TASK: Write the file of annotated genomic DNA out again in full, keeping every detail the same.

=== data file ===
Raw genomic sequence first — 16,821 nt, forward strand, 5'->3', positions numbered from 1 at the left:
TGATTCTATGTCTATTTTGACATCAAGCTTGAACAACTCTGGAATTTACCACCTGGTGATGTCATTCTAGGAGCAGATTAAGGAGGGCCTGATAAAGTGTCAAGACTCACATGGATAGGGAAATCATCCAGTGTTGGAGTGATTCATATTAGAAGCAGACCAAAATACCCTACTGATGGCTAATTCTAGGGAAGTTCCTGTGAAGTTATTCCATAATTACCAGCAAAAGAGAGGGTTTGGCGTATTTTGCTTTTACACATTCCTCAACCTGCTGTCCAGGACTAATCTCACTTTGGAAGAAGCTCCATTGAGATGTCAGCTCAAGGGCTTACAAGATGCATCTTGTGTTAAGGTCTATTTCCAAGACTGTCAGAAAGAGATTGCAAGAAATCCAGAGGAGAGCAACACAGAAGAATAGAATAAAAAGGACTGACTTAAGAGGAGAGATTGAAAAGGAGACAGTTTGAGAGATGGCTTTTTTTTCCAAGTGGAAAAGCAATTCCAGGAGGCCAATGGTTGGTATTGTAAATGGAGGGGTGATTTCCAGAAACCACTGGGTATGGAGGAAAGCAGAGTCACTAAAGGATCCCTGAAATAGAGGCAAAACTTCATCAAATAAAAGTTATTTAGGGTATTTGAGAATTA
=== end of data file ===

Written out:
Raw genomic sequence first — 16,821 nt, forward strand, 5'->3', positions numbered from 1 at the left:
TGATTCTATGTCTATTTTGACATCAAGCTTGAACAACTCTGGAATTTACCACCTGGTGATGTCATTCTAGGAGCAGATTAAGGAGGGCCTGATAAAGTGTCAAGACTCACATGGATAGGGAAATCATCCAGTGTTGGAGTGATTCATATTAGAAGCAGACCAAAATACCCTACTGATGGCTAATTCTAGGGAAGTTCCTGTGAAGTTATTCCATAATTACCAGCAAAAGAGAGGGTTTGGCGTATTTTGCTTTTACACATTCCTCAACCTGCTGTCCAGGACTAATCTCACTTTGGAAGAAGCTCCATTGAGATGTCAGCTCAAGGGCTTACAAGATGCATCTTGTGTTAAGGTCTATTTCCAAGACTGTCAGAAAGAGATTGCAAGAAATCCAGAGGAGAGCAACACAGAAGAATAGAATAAAAAGGACTGACTTAAGAGGAGAGATTGAAAAGGAGACAGTTTGAGAGATGGCTTTTTTTTCCAAGTGGAAAAGCAATTCCAGGAGGCCAATGGTTGGTATTGTAAATGGAGGGGTGATTTCCAGAAACCACTGGGTATGGAGGAAAGCAGAGTCACTAAAGGATCCCTGAAATAGAGGCAAAACTTCATCAAATAAAAGTTATTTAGGGTATTTGAGAATTA